Witnessing ‘catastrophic scale’ of sexual violence in North Kivu

MSF teams in and around Goma, DR Congo, cared for 674 victims of sexual violence in just two weeks.

Psychological support to survivors of sexual violence

Democratic Republic of Congo 2023 © Michel Lunanga/MSF

GOMA/NEW YORK, MAY 9, 2023—The international medical humanitarian organization Doctors Without Borders/Médecins Sans Frontières (MSF) provided care to 674 victims of sexual violence in the last two weeks of April in camps for displaced people around Goma, the capital of eastern Democratic Republic of Congo’s (DRC) North Kivu province. This shocking number—approximately 48 people per day, mostly women—highlights the extreme risk of violence facing displaced people in the area. 

"For months our teams have been treating a high number of [people for sexual violence], but never before on the catastrophic scale of recent weeks,” says Jason Rizzo, MSF emergency coordinator in North Kivu. “Nearly 60 percent of victims [came to MSF] within 72 hours of the attack, showing [the urgency of this] ongoing medical and humanitarian emergency.”

Almost all of the survivors treated by MSF were women, and the majority said they were attacked while searching for food or firewood outside of the displacement camps. "After we arrived here, one of my children started to show signs of malnutrition,” said one woman in Rusayo camp who received care after experiencing sexual violence. “I couldn't stand by and do nothing. I decided to go to the forest to collect wood to sell so I could buy food. That's when I came across [armed men] who attacked me."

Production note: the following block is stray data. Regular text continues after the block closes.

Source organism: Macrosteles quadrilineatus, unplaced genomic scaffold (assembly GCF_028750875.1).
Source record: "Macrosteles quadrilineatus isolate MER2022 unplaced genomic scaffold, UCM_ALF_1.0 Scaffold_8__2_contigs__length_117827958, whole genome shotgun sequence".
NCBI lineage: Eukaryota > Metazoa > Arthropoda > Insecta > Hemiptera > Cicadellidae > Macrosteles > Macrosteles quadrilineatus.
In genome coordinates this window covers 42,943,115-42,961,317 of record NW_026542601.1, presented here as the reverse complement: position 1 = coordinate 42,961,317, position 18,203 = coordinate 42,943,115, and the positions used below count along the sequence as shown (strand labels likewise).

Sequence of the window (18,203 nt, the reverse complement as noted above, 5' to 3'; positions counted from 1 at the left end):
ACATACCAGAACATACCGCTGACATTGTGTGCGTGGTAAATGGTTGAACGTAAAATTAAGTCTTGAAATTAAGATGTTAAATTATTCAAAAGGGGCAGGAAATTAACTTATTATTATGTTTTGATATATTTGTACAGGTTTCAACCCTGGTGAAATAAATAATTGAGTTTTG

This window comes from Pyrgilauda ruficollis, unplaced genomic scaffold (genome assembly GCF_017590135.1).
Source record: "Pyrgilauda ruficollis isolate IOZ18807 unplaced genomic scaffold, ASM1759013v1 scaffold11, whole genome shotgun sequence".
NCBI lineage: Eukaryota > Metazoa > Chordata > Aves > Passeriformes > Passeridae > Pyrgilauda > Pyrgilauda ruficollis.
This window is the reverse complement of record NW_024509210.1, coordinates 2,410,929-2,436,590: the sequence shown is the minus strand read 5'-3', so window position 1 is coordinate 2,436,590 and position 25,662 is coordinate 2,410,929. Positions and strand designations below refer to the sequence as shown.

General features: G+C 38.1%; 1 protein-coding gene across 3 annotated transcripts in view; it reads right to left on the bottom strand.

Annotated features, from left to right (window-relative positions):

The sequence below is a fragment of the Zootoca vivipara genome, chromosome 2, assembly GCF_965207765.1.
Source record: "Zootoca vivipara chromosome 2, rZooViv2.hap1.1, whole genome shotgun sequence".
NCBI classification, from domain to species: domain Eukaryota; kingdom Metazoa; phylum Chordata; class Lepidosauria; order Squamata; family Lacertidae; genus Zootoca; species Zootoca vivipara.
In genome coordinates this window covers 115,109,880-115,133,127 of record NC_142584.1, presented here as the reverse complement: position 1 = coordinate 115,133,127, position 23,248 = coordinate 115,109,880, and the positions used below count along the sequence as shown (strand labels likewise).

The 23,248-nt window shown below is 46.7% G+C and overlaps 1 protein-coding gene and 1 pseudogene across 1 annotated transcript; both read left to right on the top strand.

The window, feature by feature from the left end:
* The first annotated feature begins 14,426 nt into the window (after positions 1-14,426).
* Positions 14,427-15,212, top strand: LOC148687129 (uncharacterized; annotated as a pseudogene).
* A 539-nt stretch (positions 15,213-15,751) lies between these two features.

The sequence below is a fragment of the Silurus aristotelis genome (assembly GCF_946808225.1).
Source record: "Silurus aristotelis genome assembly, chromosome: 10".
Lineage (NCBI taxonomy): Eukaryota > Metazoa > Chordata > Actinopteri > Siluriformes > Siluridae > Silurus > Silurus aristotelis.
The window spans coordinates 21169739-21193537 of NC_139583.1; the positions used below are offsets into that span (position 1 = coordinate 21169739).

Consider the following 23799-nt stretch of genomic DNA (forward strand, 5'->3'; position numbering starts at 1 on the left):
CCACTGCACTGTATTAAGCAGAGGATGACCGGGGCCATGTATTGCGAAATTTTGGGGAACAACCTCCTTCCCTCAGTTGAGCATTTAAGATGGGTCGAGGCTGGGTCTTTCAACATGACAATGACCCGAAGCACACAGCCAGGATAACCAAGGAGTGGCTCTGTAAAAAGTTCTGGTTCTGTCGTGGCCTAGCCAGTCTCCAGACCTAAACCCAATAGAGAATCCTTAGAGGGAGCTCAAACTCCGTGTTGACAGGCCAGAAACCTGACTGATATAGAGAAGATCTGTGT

Clashes between the Congolese army, the M23 armed group, and other armed groups in North Kivu have forced more than one million people to flee their homes since March 2022. More than 600,000 have sought refuge in often overcrowded, unsanitary camps on the outskirts of Goma.

Between April 17 and 30, 2023, MSF teams treated 314 victims of sexual violence in Bulengo, Lushagala, Kanyaruchinya, Eloime, and Munigi camps. And 360 in Rusayo—one of the newest and most densely populated camps, west of Goma. In Rusayo, Bulengo, and Kanyaruchinya, more than half of the survivors reported being attacked by armed men.

Those who seek care for sexual violence from MSF likely represent only a fraction of the true number of victims as MSF is not present in all camps and there are many other barriers to seeking care, including stigma or not knowing that care is available.

Despite various humanitarian and relief organizations increasing their response in recent weeks, there is a critical shortage of humanitarian assistance in the area. Because of this, people in displacement camps not only face the risk of violence, but living conditions remain disastrous and people lack the most basic necessities such as food, latrines, water, and shelter.  

"It is urgent to improve people’s living conditions in the camps,” said Rizzo. “Basic needs such as access to food, water, and sanitation, must be guaranteed. Protection measures must be provided to keep people out of harm's way."

MSF provides free and confidential medical and psychological care to all victims of sexual violence in the main camps for displaced people around Goma. It’s important that victims of rape receive medical care within 72 hours of the attack so that they can be protected against HIV and receive emergency contraception. But important care, including mental health care, can be provided at any time after sexual violence.